In 2011, I will be starting life anew among a very different community filled with very different people. I really don’t know how to process this change just yet, but all the signs around me seem to shout, “this is a good thing!” The message that life will turn out okay reverberates through my daily routines. I’m maintaining an open mind and listening to the thoughts flowing around me. A fresh start among new people might be just the thing I need right now.


Reverb 10: Make

Prompt: Make. What was the last thing you made? What materials did you use? Is there something you want to make, but you need to clear some time for it?

Somehow I get the idea that food stuffs aren’t necessarily what the prompter had in mind, otherwise we could all very easily answer this. The last thing I made? Oh yeah, that was dinner. A pork meatloaf with green beans and mashed cauliflower. Yes, that would very easily constitute an entire post. However, that seems like cheating. I make food every day — but what about other creative outlets? The last thing I got hands on with happened to be one of my favorite long sleeved shirts. It’s a brown hoodie, and it’s comfortable both by itself and as a second layer to a tank top or tee. I’d torn a hole in one of the sleeves, so I reseamed it. However, that was reviving something that had already been created by some manufacturer.

I really can’t recall any creative endeavors I’ve completed since piecing together my manifestation board for New Hampshire. I’ve been collecting pieces for a career motivation board, but I have yet to sit and begin pasting everything in place. I’ve always had the bad habit of starting projects that I never really finish. I recently left a comment on Gwen Bell’s blog detailing childhood stories I’ve started yet never finished. Time always seems to seep through my fingers like water. There’s never enough time for all the things I’d like to fit in. Too many days I feel that my last day on this planet will be spent ruing all the things I never got around to — and what a pitiful end it would be at that. If I could fabricate time, I would spin as much as possible. Could you imagine that? Having as much time as you needed? It would be a wondrous thing indeed. However, I think it all comes down to cutting out the fluff.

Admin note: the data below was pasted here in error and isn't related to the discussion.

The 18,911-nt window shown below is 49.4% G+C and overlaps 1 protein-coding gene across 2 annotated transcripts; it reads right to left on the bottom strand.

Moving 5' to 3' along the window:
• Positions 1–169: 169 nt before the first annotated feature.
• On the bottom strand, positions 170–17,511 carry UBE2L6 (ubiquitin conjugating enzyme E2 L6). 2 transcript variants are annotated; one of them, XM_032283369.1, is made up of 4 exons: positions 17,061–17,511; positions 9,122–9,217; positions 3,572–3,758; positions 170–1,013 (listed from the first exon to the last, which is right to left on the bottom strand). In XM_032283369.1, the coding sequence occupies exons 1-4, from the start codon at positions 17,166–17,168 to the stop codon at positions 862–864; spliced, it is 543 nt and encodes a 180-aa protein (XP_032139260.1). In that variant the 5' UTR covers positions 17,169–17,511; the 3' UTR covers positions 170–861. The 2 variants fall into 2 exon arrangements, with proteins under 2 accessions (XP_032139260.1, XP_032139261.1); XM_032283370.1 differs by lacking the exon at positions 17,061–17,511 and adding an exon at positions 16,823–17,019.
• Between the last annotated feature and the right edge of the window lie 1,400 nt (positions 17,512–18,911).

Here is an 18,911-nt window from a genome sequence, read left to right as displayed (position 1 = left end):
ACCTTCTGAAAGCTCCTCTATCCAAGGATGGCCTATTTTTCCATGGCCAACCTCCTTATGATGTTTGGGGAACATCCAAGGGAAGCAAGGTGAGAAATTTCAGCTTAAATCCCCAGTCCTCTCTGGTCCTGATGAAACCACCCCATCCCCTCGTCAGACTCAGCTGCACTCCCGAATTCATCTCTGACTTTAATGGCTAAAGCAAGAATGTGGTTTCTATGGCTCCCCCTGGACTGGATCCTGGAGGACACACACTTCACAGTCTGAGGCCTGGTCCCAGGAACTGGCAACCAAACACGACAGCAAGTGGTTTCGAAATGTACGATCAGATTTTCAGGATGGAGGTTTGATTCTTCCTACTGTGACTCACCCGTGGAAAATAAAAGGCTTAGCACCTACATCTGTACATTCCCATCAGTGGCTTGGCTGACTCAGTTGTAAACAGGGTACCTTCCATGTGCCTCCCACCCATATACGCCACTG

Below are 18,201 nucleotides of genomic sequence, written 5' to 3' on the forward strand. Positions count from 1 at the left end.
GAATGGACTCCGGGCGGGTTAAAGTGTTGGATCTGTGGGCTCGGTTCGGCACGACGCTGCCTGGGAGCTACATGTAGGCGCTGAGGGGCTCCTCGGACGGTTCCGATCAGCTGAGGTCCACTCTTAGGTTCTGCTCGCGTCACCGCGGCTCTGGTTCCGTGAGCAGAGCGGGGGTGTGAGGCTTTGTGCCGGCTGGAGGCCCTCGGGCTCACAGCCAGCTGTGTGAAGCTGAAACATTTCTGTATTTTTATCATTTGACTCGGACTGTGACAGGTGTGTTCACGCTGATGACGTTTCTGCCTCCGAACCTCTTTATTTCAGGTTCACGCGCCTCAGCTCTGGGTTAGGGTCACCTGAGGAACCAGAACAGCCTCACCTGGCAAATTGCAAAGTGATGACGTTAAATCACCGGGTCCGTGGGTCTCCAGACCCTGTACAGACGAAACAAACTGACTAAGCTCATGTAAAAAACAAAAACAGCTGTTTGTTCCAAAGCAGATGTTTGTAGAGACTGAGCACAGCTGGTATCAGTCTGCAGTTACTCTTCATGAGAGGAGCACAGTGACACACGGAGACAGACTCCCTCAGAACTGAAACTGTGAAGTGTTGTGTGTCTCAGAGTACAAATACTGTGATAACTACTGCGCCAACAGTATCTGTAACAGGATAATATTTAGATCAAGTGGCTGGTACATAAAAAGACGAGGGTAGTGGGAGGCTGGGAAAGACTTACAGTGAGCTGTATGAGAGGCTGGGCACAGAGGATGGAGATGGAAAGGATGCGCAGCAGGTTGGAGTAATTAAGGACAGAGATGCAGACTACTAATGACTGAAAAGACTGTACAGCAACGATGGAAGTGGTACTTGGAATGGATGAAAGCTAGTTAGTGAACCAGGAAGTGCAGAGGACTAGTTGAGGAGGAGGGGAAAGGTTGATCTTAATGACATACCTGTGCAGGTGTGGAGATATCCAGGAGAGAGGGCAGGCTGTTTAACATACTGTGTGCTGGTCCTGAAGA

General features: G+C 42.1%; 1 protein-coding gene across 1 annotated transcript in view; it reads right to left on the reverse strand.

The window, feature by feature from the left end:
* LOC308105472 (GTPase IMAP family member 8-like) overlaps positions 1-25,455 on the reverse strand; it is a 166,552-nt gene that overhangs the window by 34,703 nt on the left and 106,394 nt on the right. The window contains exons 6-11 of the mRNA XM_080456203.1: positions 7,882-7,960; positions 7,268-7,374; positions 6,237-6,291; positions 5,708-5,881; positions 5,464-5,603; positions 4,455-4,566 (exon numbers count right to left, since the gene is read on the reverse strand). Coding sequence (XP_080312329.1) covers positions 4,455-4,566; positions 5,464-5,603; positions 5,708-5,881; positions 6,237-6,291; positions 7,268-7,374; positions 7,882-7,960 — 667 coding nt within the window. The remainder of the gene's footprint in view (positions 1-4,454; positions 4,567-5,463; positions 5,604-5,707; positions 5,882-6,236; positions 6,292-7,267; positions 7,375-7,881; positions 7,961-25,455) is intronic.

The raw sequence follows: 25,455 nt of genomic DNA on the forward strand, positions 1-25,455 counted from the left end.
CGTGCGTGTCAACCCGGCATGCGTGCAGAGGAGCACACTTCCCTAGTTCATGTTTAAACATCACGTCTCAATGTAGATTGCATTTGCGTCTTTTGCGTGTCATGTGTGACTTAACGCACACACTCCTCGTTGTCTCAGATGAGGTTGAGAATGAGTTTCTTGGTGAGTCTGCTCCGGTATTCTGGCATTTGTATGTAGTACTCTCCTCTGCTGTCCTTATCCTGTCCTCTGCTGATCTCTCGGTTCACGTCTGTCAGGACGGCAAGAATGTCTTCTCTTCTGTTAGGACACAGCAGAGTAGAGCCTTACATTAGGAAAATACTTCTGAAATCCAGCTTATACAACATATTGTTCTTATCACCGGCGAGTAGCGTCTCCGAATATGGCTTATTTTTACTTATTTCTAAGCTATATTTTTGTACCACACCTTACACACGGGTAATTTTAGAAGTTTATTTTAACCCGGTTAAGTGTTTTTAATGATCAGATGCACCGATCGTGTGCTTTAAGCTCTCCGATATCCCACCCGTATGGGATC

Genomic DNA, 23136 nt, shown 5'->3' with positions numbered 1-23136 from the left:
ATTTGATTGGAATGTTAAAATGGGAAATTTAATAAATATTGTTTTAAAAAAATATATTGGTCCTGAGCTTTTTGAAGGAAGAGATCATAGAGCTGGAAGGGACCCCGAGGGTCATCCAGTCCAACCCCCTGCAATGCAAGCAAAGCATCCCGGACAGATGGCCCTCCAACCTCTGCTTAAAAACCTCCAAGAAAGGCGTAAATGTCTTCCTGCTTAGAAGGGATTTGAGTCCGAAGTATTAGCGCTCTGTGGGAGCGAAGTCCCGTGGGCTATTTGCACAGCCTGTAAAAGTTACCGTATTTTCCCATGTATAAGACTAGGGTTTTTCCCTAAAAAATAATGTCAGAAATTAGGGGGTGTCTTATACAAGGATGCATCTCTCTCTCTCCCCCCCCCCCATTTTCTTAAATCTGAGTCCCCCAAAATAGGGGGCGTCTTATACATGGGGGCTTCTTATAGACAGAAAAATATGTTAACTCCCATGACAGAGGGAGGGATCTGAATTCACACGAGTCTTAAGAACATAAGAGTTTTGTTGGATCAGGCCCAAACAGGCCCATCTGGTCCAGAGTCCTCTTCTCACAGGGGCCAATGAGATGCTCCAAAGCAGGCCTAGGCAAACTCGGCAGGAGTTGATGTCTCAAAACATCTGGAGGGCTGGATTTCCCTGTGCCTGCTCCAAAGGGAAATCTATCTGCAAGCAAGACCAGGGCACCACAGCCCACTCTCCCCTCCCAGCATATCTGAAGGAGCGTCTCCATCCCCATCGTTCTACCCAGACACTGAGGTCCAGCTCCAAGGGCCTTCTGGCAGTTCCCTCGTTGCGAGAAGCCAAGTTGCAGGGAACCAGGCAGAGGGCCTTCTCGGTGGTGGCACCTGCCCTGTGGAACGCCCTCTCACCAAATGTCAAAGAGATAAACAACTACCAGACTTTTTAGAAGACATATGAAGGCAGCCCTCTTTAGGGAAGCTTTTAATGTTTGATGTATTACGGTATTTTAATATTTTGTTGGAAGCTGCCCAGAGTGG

On that note, I’m noticing a recurring theme — too much fluff monopolizing my time. I whine about not having enough time, but then I seem to have plenty of time to devote to my daily internet rituals. Perhaps next year I should work on systematically withdrawing from internet activities that do not directly nourish my soul or feed my creative outlets. How many items truly belong on my Google reader? How much time really belongs to FaceBook? When and how often should I check my email? Sadly, I admit I had grandiose intentions of following Gwen Bell’s lead by weaning myself down to one email check per day. Perhaps the upcoming year will yield better results as I focus more on the here and now, rather than the rat race occurring around me.